As you probably imagined, of course there is a limit. Rust would not be a useful language otherwise. If all your additional invariants are about private fields of your data structure, then the scope of unsafe ends at the next abstraction boundary. This means that everything outside of the std::vec module does not have to worry about Vec. Due to the privacy rules enforced by the compiler, code outside of that module cannot access the private fields of Vec. That code does not have a chance to violate the additional invariants of Vec – it cannot tell the difference between the syntactic appearance of Vec and its actual, semantic meaning. Of course, this also means that everything inside std::vec is potentially dangerous and needs to be proven to respect the semantics of Vec.

Abstraction Safety

This nicely brings us to another important point, which I can only glimpse at here:

The purpose of type systems goes far beyond type safety: They (also) serve to establish safe abstractions.

If the type system of Rust lacked a mechanism to establish abstraction (i.e., if there were no private fields), type safety would not be affected. However, it would be very dangerous to write a type like Vec that has a semantic meaning beyond its syntactic appearance. All code could perform invalid operations like Vec::evil, operations that rely on the assumption that Vec is just like MyType. There would actually be no bound to the scope of unsafe. To formally establish safety, one would have to literally go over the entire program and prove that it doesn’t misuse Vec. The safety promise of Rust would be pretty much useless.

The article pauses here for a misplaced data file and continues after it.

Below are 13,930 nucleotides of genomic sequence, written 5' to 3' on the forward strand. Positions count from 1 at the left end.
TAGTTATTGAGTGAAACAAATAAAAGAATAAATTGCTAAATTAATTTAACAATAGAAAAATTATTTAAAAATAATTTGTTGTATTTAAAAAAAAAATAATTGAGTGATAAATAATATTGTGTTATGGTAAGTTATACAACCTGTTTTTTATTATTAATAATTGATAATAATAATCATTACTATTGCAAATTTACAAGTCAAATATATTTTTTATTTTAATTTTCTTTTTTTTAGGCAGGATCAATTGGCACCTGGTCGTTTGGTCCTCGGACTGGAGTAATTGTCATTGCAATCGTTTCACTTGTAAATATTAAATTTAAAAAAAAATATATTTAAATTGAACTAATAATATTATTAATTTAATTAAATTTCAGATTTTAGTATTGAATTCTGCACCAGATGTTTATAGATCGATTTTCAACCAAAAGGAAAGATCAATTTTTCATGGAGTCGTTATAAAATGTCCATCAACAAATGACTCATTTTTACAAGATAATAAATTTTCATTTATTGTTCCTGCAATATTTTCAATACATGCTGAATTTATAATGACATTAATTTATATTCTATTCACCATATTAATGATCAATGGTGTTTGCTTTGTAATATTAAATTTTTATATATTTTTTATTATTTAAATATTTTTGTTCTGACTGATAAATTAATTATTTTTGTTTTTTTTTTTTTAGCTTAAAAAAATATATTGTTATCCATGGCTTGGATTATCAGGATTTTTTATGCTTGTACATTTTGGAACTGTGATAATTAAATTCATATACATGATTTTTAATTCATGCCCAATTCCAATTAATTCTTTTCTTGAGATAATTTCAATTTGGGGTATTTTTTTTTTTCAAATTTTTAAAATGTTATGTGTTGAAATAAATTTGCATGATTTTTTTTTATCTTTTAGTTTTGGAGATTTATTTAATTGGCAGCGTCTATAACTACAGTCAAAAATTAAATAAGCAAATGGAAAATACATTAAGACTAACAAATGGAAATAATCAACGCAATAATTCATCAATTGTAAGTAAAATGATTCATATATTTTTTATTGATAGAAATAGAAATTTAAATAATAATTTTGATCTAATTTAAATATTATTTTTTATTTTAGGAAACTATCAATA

This should not be entirely surprising if you read the aforementioned post about formalizing Rust’s type system, where I already argued that a proof of (syntactic) type safety does not help to justify safety of most Rust programs out there. I am now making a similar point, coming from a different angle.

The fact that Rust programmers can use Vec and many other types without much care is a property of the type system that is independent of type safety. We rely on the fact that the type system lets us build abstraction boundaries that cannot be violated by safe code. We may call this abstraction safety. Many type systems have this property, just think of private fields in Java or C++, or opaque signatures in ML. However, few languages embrace using unsafe primitives and encapsulating them behind a layer of abstraction as much as Rust does. In some sense, Rust relies way more on abstraction safety than most languages – though in practice, programmers of all languages rely on abstraction safety a lot, if it is available. (Most scripting languages, I am looking at you.)

Abstraction safety is a very deep point that deserves its own blog post, I only skimmed the surface here. Watch this space, a link to such a post will eventually appear. (And I hope I don’t have to write it myself.)

Posted on Ralf's Ramblings on Jan 9, 2016 and licensed under CC BY-SA 4.0.